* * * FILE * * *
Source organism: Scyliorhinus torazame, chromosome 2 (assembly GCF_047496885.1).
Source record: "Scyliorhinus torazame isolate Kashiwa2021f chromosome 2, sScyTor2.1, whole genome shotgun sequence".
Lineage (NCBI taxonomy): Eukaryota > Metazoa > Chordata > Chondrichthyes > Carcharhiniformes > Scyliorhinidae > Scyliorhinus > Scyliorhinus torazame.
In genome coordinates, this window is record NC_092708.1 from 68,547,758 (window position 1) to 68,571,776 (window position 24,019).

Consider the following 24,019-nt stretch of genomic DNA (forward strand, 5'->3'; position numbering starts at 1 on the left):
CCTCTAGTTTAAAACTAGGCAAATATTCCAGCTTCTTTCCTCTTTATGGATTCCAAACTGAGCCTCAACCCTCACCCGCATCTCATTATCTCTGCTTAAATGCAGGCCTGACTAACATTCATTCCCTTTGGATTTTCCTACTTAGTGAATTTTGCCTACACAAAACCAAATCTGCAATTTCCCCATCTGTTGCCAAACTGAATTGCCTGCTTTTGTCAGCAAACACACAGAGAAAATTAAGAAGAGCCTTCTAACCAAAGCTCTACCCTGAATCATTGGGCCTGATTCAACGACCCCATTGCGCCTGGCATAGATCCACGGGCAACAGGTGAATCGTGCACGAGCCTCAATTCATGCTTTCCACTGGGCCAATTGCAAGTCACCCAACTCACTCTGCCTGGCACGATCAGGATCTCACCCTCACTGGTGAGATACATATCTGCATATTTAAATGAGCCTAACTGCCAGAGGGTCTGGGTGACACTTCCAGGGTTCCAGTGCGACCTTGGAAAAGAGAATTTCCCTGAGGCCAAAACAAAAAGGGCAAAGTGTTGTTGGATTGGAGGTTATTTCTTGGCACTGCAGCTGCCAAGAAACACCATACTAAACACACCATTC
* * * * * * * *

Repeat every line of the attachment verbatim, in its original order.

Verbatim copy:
Source organism: Scyliorhinus torazame, chromosome 2 (assembly GCF_047496885.1).
Source record: "Scyliorhinus torazame isolate Kashiwa2021f chromosome 2, sScyTor2.1, whole genome shotgun sequence".
Lineage (NCBI taxonomy): Eukaryota > Metazoa > Chordata > Chondrichthyes > Carcharhiniformes > Scyliorhinidae > Scyliorhinus > Scyliorhinus torazame.
In genome coordinates, this window is record NC_092708.1 from 68,547,758 (window position 1) to 68,571,776 (window position 24,019).

Consider the following 24,019-nt stretch of genomic DNA (forward strand, 5'->3'; position numbering starts at 1 on the left):
CCTCTAGTTTAAAACTAGGCAAATATTCCAGCTTCTTTCCTCTTTATGGATTCCAAACTGAGCCTCAACCCTCACCCGCATCTCATTATCTCTGCTTAAATGCAGGCCTGACTAACATTCATTCCCTTTGGATTTTCCTACTTAGTGAATTTTGCCTACACAAAACCAAATCTGCAATTTCCCCATCTGTTGCCAAACTGAATTGCCTGCTTTTGTCAGCAAACACACAGAGAAAATTAAGAAGAGCCTTCTAACCAAAGCTCTACCCTGAATCATTGGGCCTGATTCAACGACCCCATTGCGCCTGGCATAGATCCACGGGCAACAGGTGAATCGTGCACGAGCCTCAATTCATGCTTTCCACTGGGCCAATTGCAAGTCACCCAACTCACTCTGCCTGGCACGATCAGGATCTCACCCTCACTGGTGAGATACATATCTGCATATTTAAATGAGCCTAACTGCCAGAGGGTCTGGGTGACACTTCCAGGGTTCCAGTGCGACCTTGGAAAAGAGAATTTCCCTGAGGCCAAAACAAAAAGGGCAAAGTGTTGTTGGATTGGAGGTTATTTCTTGGCACTGCAGCTGCCAAGAAACACCATACTAAACACACCATTC